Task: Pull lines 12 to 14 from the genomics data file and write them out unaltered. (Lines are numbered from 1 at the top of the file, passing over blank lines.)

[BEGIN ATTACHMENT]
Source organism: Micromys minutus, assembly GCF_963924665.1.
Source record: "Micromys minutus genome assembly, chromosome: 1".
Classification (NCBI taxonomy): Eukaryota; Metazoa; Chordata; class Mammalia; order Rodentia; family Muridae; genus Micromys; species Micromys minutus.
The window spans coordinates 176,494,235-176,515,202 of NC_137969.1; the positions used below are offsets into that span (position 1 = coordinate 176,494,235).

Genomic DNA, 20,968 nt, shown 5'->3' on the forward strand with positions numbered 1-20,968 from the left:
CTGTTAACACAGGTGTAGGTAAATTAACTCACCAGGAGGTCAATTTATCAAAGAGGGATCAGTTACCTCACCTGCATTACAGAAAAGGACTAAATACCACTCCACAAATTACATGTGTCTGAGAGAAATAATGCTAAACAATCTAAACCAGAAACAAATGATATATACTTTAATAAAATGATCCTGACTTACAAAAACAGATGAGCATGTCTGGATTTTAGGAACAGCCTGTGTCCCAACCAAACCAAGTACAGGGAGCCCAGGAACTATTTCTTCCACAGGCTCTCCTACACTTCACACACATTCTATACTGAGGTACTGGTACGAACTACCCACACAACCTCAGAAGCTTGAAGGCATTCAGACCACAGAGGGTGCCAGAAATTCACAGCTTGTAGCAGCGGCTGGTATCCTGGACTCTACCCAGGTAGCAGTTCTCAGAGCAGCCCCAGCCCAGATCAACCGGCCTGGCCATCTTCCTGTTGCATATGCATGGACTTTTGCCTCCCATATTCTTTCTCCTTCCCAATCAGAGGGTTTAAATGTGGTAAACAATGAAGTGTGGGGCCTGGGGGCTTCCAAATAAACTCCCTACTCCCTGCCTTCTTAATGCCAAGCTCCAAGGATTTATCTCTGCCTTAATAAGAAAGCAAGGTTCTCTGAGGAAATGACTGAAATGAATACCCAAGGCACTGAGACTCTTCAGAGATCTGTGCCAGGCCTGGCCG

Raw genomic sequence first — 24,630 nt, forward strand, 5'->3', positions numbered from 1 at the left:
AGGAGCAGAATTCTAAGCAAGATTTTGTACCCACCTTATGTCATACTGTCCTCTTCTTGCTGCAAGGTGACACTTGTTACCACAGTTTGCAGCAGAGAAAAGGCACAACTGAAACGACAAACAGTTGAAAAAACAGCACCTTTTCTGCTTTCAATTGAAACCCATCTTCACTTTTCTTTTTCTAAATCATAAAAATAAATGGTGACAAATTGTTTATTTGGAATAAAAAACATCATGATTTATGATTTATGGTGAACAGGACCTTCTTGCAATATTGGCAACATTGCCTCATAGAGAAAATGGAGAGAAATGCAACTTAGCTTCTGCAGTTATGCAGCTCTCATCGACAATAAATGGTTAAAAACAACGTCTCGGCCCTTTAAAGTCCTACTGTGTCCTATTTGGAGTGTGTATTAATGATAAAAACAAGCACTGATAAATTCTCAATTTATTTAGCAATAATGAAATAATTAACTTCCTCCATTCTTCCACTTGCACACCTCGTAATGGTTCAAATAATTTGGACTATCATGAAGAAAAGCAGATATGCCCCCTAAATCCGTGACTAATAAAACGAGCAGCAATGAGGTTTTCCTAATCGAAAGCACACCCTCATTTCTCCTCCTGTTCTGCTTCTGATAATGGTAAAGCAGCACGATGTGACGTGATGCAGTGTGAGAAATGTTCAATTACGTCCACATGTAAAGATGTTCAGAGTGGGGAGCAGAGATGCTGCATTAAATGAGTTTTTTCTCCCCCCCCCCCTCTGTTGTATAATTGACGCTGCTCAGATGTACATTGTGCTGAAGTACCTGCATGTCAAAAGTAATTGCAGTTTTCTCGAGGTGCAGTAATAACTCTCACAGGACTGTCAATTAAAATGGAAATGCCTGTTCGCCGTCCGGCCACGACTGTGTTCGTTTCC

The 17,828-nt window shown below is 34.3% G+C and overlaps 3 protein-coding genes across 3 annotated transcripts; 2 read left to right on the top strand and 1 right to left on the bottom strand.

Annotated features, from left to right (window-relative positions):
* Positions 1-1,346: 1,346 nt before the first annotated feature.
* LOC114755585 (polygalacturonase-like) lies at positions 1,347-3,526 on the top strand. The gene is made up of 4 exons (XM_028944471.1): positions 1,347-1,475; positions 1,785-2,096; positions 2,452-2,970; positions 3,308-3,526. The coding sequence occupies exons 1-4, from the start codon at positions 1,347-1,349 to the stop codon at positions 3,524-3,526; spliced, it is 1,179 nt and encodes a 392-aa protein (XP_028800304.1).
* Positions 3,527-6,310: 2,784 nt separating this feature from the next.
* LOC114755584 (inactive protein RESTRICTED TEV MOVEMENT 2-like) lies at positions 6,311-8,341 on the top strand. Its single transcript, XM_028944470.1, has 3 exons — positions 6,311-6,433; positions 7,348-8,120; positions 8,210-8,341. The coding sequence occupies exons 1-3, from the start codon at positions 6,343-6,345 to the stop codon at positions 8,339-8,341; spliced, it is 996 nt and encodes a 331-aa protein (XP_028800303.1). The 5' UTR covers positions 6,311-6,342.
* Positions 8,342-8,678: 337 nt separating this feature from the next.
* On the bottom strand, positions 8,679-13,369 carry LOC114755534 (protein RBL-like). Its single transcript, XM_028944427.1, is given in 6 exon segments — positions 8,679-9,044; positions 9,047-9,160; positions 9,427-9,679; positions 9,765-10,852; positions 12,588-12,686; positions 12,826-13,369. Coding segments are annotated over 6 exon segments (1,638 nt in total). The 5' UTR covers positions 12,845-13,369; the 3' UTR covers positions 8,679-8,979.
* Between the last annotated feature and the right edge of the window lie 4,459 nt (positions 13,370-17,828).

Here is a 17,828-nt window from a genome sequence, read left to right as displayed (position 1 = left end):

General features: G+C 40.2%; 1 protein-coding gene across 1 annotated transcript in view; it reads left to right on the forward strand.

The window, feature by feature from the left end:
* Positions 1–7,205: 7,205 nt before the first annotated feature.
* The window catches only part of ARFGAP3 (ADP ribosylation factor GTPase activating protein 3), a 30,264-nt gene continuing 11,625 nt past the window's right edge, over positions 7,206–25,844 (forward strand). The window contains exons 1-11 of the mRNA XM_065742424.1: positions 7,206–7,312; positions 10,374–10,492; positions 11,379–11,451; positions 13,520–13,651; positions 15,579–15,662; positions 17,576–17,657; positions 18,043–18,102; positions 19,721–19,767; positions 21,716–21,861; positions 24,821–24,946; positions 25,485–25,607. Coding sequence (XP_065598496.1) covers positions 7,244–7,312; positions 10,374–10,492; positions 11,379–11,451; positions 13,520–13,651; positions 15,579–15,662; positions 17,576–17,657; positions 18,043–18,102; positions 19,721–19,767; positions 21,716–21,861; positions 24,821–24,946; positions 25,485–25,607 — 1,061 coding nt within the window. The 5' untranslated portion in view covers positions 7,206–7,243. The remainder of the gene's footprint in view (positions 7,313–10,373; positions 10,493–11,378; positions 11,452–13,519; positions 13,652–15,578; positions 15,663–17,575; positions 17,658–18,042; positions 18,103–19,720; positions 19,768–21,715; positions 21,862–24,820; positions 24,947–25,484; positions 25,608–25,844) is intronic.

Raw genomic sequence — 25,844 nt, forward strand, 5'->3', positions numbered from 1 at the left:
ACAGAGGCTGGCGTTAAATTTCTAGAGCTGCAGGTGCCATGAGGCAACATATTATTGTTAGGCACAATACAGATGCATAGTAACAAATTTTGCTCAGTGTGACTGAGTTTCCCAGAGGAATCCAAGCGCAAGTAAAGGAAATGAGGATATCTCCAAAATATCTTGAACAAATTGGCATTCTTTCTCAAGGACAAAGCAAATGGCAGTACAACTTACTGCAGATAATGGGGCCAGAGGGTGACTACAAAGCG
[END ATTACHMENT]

* LOC114755585 (polygalacturonase-like) lies at positions 1,347-3,526 on the top strand. The gene is made up of 4 exons (XM_028944471.1): positions 1,347-1,475; positions 1,785-2,096; positions 2,452-2,970; positions 3,308-3,526. The coding sequence occupies exons 1-4, from the start codon at positions 1,347-1,349 to the stop codon at positions 3,524-3,526; spliced, it is 1,179 nt and encodes a 392-aa protein (XP_028800304.1).
* Positions 3,527-6,310: 2,784 nt separating this feature from the next.
* LOC114755584 (inactive protein RESTRICTED TEV MOVEMENT 2-like) lies at positions 6,311-8,341 on the top strand. Its single transcript, XM_028944470.1, has 3 exons — positions 6,311-6,433; positions 7,348-8,120; positions 8,210-8,341. The coding sequence occupies exons 1-3, from the start codon at positions 6,343-6,345 to the stop codon at positions 8,339-8,341; spliced, it is 996 nt and encodes a 331-aa protein (XP_028800303.1). The 5' UTR covers positions 6,311-6,342.